Consumers are interacting with dealerships on mobile. It doesn’t matter if it’s via an app or a mobile browser, consumers are finding dealers where and when they want to find them. That’s important for many reasons. As a dealer, it means that there has to be a constant online presence where inventory is properly merchandised, dealer information and contact information are readily available and consistent across platforms, and proper dealer branding is maintained. That’s a difficult task with employee turnover and inventory turn (the good part). But, many dealers do well with these efforts and those that do understand mobile are the most successful today.
This is evidenced in how dealers are currently spending their ad dollars in 2016. The below data comes from the 2016 Auto Outlook: Thinning of the Media Pack study by Borrell Associates¹. It’s no surprise that digital is taking the majority of ad dollars away from traditional media sources. It makes sense – consumers are on mobile, place dollars in digital.
So, let’s take a look at what we know about using mobile before showing up to the lot, and why it’s so important. Consumers will show up on the lot when they want and with varying degrees of information at their fingertips. Dealers didn’t necessarily know how consumers heard about their dealership or what level of research they performed before showing up unless they physically asked them. But now, dealers have access to this information without needing to ask.
A while back, we launched our Lot Insights report that shows the number of visitors on and around dealer lots who accessed Cars.com from their mobile devices. This was revolutionary at the time by showing the value of being online and what is happening on a dealer’s lot. This also led to understanding consumer behavior on the lot and what behaviors mobile consumers exhibited prior to showing up – valuable information. That’s what we are getting into here.
Auto shoppers want real-time information. We know from our own research that 63 percent of auto shoppers were still researching dealerships after showing up onto a dealer’s lot, and more than half of those visited additional dealerships based on what they found via their mobile devices². These are significant nuggets of information.
One can infer from this that based on auto shoppers’ online research, they found something about a dealership that brought them to the lot, but they want to make sure they are getting the best dealer for them and will continue to shop options while on the lot. The way they compare options and the behaviors they exhibit are what differs across their preferred method of engaging with mobile.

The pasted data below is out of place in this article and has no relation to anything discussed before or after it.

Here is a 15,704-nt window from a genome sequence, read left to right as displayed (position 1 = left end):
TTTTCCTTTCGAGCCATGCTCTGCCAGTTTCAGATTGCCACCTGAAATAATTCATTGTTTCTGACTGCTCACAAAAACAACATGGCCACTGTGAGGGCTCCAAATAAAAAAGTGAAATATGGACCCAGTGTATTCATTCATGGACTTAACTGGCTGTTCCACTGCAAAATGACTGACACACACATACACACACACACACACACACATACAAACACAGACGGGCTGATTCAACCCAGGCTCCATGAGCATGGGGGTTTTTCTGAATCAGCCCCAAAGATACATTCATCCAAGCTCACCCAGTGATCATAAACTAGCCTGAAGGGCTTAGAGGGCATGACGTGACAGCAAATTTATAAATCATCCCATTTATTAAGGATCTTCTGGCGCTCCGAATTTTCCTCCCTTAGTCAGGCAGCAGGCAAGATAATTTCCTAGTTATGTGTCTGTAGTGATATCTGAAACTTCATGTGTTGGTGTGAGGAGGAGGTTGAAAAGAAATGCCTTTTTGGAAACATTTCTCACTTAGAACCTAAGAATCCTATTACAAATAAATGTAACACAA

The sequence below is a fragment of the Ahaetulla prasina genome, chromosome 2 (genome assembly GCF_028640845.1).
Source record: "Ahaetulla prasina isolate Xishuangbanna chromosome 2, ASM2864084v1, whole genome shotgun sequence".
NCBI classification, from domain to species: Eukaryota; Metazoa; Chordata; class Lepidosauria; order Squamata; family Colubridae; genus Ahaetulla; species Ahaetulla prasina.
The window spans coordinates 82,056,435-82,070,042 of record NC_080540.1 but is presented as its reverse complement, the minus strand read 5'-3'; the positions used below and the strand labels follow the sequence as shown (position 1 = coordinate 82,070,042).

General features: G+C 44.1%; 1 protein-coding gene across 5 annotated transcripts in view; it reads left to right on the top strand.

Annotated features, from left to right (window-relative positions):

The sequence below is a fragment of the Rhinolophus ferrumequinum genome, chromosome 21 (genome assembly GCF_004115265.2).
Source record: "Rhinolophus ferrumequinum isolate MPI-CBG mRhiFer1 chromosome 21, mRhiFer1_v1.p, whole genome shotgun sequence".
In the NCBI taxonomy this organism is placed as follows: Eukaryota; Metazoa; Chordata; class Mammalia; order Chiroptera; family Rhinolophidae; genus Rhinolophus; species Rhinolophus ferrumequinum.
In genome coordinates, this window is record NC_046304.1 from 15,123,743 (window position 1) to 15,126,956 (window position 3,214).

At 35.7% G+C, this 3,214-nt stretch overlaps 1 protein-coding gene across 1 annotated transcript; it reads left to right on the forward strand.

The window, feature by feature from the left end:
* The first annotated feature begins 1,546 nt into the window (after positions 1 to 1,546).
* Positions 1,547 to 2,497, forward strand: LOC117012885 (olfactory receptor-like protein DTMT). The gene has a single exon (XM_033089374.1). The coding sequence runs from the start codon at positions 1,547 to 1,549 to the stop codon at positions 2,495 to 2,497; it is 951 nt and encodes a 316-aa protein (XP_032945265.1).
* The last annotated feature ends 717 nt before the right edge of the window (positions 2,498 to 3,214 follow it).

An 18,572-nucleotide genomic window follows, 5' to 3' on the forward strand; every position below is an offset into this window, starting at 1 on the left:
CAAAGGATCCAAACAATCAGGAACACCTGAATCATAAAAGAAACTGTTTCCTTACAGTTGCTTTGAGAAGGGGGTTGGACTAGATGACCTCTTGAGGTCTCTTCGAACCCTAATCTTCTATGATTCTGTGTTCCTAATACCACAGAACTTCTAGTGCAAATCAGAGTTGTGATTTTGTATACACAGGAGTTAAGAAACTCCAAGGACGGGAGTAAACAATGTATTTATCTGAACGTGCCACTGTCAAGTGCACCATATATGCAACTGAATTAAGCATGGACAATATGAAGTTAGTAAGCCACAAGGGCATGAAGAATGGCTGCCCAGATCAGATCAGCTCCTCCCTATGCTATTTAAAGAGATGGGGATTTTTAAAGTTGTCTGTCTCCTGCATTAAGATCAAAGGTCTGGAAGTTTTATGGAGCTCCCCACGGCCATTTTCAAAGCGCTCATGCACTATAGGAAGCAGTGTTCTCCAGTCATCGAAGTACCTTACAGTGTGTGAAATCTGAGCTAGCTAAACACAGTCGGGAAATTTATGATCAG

Users of Cars.com’s responsive site differ from users of the iPhone App and those differ from the Android app. That is to say, users of these mobile methods definitely engage with dealerships via mobile, but what our research has found is that they interact with different parts of dealers’ information differently².
For instance, the top two pages accessed by mobile auto shoppers are the Used SRP and VDP. After this, we see New SRP being access by iPhone app users, and VDP photos for used inventory being accessed by Mobile Browser and Android app users. The activities performed the most frequently on Cars.com mobile platforms include the homepage, used inventory, new inventory, and our calculator as a whole².
When consumers show up on the lot, however, it’s not immediately clear how they engaged with a dealership beforehand, so we’ve broken down the most predictive behaviors of mobile auto shoppers. We know that most shoppers are looking up inventory and dealership information. Mobile browser users engage with the calculator for quick payment calculations on the lot. And, app users interact with favorites, comparing cars they previously saw online to vehicles they are seeing in real-time, a big bonus of mobile².
Furthermore, based on our research, we found that a significant portion of those mobile consumers that send an email lead or a phone lead showed up to the dealer’s lot within 30 days (indeed for all lead and contact types). That’s significant. But, these types of leads aren’t the only way consumers interact with dealerships. A large swath of mobile auto shoppers were texting a dealer, reviewing dealer information, reviewing a CarFax, looking at special offers, saving vehicles to favorites, and looking at dealer reviews². All of these are in the top 10 predictive activities that consumers perform on Cars.com before showing up to a dealer’s lot. The biggest takeaways we found, though, were that auto shoppers are accessing driving directions, the dealer map, and reviewing CPO inventory predominantly before showing up on the lot. These best distinguished auto shoppers who are intending to visit a dealership from causal browsers on Cars.com.
Knowing that behaviors by platform differ for consumers is helpful when you consider how to influence them to make a purchase. Looking at what lead and contact types were performed the most – like driving directions or a dealer map – outside of the classic email and phone leads is another great indicator of consumers showing up on the lot and engaging with dealers online. It’s also another way to gauge success and reaching an audience by reviewing how consumers choose to engage with a dealership. Getting them on the lot is the first part. The rest is up to the dealer.
 2016 Auto Outlook, The Thinning of the Media Pack, Borrell Associates 2016
 Behavioral Analytics on Mobile, Cars.com, Q3 2016